Ronald Heifetz’s important study Leadership without Easy Answers, suggests only three scenarios of leadership. Type I requires no new learning because the problem is clear and the solutions are known—storm water treatment, for example. Type I leadership is technical work, Heifetz explains, the realm in which experts apply their acquired knowledge and the authority it imparts.  A Type II scenario, however, does require learning to find the right solution, if one exists. Returning to the example of water quality, we may know exactly what effluent and emission reductions we need but getting agreement among stakeholders on a solution that has parity in cost and benefits for all is a matter mostly of the political work of influencing others to consent. The Type III scenario requires a good deal of learning because the problem is not clear and consequently neither is the answer; an inexplicable fish kill may illustrate this leadership challenge. Learning - a willingness and ability to learn -  is key to all three leadership types. Prior learning establishes a level of technical competence while real time learning ferrets out the actual nature of the new problem so as to fashion the correct solution. Heifetz emphasizes that leadership is not a solo act but requires the mobilization of group resources in this form of learning and in selection of a solution.

Yet Heifetz gives us a good start in depicting a new Type IV leadership scenario. Suppose a problem is not clear, a solution is not apparent—a Type III leadership scenario—and a wrong solution is applied. Our first efforts to end the inexplicable fish kill fail; our solution is inadequate or even makes matters worse. What our failure should tell us is that more learning about the problem is required to find the appropriate solution -  and to muster the political will to apply it. Type IV employs the opposite learning style, which Tuchman plainly calls “wooden headedness.” Power simply, and stupidly, pushes reason aside.  Those in authority replace reason with wishful thinking; use fixed and biased notions; refuse or are unable to learn from experience; choose power over interdependence; eliminate alternatives; and underestimate the complexity of the problem. Remind you of anyone?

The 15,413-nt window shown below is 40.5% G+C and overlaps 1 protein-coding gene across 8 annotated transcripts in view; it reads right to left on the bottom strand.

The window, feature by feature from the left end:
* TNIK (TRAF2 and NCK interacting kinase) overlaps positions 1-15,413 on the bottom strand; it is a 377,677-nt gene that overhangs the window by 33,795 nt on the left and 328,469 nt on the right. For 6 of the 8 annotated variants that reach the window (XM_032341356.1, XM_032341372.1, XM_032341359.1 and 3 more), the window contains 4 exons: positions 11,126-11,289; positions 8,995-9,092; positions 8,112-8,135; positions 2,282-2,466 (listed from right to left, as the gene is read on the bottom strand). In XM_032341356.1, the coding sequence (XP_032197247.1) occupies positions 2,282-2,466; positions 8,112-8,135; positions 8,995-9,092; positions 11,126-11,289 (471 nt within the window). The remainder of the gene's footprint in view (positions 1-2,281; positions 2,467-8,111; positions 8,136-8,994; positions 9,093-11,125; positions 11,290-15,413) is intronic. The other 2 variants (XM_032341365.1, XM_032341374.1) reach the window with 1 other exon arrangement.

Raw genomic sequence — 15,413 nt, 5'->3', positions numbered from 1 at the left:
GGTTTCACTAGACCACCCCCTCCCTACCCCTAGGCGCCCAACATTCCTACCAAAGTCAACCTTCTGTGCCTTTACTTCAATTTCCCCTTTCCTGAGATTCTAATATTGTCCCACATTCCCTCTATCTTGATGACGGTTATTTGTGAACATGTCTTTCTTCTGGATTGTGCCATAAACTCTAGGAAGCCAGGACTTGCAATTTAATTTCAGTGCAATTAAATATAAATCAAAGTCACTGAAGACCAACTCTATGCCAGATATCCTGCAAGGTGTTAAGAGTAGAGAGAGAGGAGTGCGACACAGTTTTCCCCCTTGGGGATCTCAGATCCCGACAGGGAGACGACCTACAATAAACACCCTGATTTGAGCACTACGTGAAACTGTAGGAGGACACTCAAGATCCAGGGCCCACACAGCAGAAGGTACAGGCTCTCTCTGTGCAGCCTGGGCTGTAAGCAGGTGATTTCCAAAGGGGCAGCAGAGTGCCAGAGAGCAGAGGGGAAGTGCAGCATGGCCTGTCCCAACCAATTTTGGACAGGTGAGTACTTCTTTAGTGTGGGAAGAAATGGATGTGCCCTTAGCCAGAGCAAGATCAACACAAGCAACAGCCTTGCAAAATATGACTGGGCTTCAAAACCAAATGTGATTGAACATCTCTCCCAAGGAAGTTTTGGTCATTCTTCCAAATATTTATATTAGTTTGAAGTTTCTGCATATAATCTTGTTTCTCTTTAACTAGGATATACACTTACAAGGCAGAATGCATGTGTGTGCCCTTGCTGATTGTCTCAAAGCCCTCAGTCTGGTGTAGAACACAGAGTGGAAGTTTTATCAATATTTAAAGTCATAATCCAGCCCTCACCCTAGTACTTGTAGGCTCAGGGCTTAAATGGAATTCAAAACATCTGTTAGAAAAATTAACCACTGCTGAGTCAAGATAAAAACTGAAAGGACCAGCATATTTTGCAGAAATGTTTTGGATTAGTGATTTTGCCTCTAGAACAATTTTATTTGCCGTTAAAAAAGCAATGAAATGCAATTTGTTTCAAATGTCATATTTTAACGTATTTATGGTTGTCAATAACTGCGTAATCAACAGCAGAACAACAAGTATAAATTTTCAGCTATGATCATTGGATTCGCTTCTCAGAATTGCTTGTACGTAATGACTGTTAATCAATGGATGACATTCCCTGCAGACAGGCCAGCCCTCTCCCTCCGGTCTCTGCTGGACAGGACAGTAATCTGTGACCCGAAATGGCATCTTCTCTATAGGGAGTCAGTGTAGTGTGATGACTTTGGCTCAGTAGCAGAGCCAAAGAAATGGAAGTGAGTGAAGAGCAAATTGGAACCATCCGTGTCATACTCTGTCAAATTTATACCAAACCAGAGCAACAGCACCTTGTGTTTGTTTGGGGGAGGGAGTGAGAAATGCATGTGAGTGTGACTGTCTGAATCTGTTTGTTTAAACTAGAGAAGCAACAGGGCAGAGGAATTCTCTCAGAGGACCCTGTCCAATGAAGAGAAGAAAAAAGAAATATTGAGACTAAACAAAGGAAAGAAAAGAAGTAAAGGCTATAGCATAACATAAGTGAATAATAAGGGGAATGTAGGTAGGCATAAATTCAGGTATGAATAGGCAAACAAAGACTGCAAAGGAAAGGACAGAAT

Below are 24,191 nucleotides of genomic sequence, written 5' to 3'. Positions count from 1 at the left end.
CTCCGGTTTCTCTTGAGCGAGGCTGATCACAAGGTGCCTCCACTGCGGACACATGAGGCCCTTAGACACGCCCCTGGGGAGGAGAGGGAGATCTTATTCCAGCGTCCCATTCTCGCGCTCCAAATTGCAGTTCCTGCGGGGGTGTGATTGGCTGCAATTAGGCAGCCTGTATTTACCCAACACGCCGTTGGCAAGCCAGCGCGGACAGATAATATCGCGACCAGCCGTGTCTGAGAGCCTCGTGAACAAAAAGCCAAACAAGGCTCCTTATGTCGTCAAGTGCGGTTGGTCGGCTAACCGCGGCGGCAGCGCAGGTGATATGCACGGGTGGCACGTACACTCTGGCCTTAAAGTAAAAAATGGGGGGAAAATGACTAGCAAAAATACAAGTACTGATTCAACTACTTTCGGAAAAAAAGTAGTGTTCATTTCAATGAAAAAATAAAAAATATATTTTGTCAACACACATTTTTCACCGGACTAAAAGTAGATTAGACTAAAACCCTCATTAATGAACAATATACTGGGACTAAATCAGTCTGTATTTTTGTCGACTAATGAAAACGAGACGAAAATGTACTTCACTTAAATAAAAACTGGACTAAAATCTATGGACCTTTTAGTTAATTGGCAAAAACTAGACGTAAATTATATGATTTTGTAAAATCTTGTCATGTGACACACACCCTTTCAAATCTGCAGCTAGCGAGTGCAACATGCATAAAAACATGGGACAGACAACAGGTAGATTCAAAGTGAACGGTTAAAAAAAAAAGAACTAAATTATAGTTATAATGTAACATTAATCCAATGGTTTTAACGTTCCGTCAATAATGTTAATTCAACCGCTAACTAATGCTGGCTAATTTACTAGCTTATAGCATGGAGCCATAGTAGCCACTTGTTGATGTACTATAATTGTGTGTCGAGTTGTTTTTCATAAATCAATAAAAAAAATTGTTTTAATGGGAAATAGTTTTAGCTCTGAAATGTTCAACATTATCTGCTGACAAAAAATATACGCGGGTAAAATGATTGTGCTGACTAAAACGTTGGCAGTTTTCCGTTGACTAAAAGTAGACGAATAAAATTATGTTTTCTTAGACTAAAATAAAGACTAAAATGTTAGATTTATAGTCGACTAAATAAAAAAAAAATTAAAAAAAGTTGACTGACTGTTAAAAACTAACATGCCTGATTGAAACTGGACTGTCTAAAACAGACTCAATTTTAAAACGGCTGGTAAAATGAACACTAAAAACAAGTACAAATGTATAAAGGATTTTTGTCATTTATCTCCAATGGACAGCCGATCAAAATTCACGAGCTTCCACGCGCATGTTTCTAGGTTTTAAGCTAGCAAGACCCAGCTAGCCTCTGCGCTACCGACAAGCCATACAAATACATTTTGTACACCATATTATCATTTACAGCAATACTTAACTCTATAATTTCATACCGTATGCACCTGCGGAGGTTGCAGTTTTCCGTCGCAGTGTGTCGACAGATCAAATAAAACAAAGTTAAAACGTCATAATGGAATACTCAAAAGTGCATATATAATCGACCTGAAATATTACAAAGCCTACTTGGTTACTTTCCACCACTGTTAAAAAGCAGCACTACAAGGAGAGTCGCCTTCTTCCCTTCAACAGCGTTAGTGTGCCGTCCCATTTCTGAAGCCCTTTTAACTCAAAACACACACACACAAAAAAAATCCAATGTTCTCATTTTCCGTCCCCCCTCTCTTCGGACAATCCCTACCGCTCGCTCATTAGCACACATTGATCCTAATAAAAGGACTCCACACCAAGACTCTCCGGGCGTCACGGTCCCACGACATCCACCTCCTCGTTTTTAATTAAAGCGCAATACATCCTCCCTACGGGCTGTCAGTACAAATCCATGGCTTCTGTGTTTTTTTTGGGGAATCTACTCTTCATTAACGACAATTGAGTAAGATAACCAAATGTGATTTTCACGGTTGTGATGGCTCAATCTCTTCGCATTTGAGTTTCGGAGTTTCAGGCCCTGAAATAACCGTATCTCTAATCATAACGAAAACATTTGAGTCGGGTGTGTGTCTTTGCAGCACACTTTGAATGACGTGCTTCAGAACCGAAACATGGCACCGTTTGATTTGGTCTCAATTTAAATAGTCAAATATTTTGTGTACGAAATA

Leadership always entails acting in the face of some degree of doubt. So neither uncertainty about a problem nor the choice of a wrong solution distinguishes Type IV leadership from other types nor does the choice of a wrong solution. Nor does assigning a problem to a solution distinguish Type IV; legislators often have their own pet solutions searching for a problem.  Type IV leadership comes from choosing an unreasonable solution that obfuscates an unclear and complex problem with a false clarity and simplicity. It by-passes learning and goes directly to a Type I scenario of technical work. Wooden-headedness rules.  Type IV leadership persists until the solution becomes part of the problem that it was intended to address and only supplies more reasons to persist in it.